Why the Dems should eliminate the filibuster on Motions to Proceed NOW

Given the current state of play over Wall Street reform, I think the Dems are blowing an opportunity right now to exercise their authority under Article I, Section 5 to determine what the Senate rules are, and set a valuable political precedent, establishing its authority for being able to change the rules by majority vote.

The argument for waiting for January to rewrite the Senate rules is that the incoming Senate won't have given its implied consent to the pre-existing rules by operating under those rules.

The arguments against waiting for January are fourfold:

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What to do about 41 GOP Senators? Q for Dem candidates

I wish I'd thought of this months ago.  There's one question that we really need to ask all of the leading Democratic Presidential contenders:

"In light of the GOP's willingness to filibuster everything that moves, what's your next move when 41 GOP Senators block cloture on your entire legislative agenda?"

I think we'd learn a lot from the answers, if we had the opportunity to ask the question.  It would be good to see who talks about forcing actual filibusters and who doesn't.

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AP/Census: NH, Iowa Among Least Representative States

An AP analysis of Census data indicates that our early primary states aren't particularly representative of America as a whole.  We knew that already, of course, but there's nothing like backing it up with numbers.

According to the AP analysis, New Hampshire is the third-least representative state, ranking 49th of 51 states (including D.C.). Iowa is 41st out of 51, and South Carolina is 24th, in the middle of the pack.  (The story didn't mention Nevada, and it provided no link to the complete list, durnitall.)

The five states most representative of the U.S. as a whole were Illinois, Oregon, Michigan, Washington and Delaware.  (So why not lead off with a Delaware primary?)  More after the cut.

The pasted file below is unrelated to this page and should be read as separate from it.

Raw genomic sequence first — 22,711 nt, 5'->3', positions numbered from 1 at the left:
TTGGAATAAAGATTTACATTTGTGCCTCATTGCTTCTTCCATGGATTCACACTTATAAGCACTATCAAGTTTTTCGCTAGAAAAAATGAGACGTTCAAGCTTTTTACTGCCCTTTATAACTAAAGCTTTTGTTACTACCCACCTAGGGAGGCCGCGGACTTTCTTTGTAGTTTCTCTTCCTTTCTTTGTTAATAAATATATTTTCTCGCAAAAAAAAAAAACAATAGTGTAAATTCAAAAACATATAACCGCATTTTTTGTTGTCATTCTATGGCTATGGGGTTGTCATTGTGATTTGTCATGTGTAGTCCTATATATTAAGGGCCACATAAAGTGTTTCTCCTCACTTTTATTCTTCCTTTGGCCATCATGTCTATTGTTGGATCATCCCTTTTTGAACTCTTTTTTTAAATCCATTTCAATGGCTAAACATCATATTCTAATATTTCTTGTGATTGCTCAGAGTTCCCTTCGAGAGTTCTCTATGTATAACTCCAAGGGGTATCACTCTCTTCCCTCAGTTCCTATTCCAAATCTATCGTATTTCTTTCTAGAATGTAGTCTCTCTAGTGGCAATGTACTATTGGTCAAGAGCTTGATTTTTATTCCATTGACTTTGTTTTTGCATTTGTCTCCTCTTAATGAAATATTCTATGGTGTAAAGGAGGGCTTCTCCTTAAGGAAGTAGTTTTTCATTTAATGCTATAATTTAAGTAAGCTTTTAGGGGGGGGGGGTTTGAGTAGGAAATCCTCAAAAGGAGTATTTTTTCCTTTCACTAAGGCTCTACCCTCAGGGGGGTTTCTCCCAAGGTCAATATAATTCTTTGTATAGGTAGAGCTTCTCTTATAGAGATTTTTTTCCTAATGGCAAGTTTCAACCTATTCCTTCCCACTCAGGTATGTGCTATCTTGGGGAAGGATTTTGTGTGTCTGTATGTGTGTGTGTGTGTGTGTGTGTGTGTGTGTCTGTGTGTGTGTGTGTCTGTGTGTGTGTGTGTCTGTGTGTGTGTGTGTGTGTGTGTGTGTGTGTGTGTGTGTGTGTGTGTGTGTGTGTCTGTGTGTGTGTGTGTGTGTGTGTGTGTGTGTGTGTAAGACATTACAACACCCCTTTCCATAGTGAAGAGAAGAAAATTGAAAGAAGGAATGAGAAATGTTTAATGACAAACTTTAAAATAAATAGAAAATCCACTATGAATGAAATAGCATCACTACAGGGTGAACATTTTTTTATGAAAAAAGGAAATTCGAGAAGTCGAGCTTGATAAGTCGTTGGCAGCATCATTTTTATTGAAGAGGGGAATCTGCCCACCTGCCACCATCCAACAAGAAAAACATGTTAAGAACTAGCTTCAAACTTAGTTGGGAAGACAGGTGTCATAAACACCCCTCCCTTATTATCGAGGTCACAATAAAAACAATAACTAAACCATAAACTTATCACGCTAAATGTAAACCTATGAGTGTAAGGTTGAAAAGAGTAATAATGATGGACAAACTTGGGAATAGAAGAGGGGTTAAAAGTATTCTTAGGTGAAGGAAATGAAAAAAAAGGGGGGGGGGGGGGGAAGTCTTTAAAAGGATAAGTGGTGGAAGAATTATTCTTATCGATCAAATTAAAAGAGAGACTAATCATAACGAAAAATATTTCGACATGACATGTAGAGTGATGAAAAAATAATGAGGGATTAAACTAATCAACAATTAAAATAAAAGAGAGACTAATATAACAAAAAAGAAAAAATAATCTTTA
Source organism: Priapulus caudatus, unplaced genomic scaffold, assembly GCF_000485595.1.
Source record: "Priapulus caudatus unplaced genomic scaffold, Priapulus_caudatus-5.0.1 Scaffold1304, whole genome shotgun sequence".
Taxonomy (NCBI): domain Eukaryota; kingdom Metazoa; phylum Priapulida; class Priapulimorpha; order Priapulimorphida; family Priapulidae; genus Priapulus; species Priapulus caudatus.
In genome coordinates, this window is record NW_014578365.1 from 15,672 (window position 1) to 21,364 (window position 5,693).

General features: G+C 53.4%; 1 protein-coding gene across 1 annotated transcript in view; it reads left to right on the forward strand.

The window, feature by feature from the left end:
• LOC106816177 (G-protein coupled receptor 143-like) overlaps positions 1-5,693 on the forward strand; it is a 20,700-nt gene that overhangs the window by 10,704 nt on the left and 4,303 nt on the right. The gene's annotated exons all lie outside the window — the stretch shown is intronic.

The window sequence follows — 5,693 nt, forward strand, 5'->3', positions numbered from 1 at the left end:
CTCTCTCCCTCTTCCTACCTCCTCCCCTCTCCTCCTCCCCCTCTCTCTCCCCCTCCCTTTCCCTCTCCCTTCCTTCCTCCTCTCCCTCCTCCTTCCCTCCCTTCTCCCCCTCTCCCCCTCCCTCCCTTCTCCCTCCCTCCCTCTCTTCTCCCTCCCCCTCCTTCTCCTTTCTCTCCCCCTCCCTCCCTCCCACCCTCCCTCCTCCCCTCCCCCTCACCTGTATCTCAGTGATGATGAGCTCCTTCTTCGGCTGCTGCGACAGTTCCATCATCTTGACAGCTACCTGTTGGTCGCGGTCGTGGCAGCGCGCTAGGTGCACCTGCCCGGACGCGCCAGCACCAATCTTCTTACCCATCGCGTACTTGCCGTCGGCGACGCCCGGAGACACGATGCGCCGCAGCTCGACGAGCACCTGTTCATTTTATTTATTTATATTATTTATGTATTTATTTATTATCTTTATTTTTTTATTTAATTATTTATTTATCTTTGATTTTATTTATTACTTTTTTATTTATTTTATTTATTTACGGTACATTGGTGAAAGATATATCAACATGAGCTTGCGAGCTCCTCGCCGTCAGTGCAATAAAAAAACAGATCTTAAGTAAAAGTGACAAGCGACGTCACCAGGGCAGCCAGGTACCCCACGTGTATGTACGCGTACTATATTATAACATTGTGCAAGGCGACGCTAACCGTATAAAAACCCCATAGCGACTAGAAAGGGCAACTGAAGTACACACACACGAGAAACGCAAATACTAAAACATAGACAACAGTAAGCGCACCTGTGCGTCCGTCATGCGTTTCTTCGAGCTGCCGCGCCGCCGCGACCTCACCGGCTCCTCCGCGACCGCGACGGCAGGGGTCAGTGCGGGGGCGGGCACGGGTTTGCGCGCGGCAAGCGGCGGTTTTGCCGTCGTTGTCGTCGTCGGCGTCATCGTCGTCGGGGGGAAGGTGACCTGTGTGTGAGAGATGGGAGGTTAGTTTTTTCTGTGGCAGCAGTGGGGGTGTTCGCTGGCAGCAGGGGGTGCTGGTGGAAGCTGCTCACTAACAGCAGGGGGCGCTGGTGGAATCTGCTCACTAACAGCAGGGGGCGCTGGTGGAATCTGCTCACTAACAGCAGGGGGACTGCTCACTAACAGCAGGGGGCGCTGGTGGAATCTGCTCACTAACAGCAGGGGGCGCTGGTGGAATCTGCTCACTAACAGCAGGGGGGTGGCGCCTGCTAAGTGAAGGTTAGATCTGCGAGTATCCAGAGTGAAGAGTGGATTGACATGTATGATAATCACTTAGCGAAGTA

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How Nancy Boyda Won: Shutting Out the Dem Consultants

Campaigns and Electionshas an online issue this month about the successes and failures of various 2006 campaigns.  While it's somewhat marred by letting GOP/Lieberman partisans write some of the articles, the piece on Nancy Boyda's campaign is pretty good.  Click on the link, then click forward to page 58.  In a nutshell, she didn't let the party tell her what stands to take, or how to get her message across, and she won as a Democrat in Kansas.  You knew that already, but the story adds a lot of depth and detail.

In 2004, Boyda let the DCCC tell her how to run a campaign, and lost by 15%.  In 2006, they ignored the DCCC and its consultants, and ran a ground-up campaign that started with yard signs and billboards, advanced to 12- and 16-page inserts in a whole bunch of local papers across the district (cost for district-wide coverage for each insert: $25,000), and finally, locally-produced, non-cookie-cutter TV ads.  In one such ad, a cat walks across the table in front of Boyda.  Not exactly your scripted ad (try to script a cat!), but the different feel of her ads helped get people to notice them.

And Boyda addressed the issues aggressively, in particular taking a strong position against the Iraq war. As she said during the campaign, "the American people have to understand there aren't any good solutions.  When you drive over a cliff, your options are very limited." It's hardly what a Rahm Emmanuel-picked candidate would have said, and that's probably why it worked.

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Troublesome Survey USA Poll Of Last Night's Debate

Survey USA has a pretty good rep in the lefty blogosphere.  Its poll of last night's debate, however, is of very limited use.  Let me explain why it's mostly useless, then I'll mention the one place where its results are actually usable.

On the left of your screen, if you click the link, is a dropdown where you can see the poll results either as percentages, or see the actual counts.  Choose the latter.

Survey USA surveyed 1,250 South Carolinians about the debate.  403 actually listened to the debate, and they asked those 403 who they thought won or lost the debate.  So far, so good.  The problem: only 195 of those 403 were Democrats.  104 Republicans, 82 Independents, and 22 who (I'm guessing) didn't give a party affiliation were also included in the poll results.

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Expanding the Playing Field: The New CW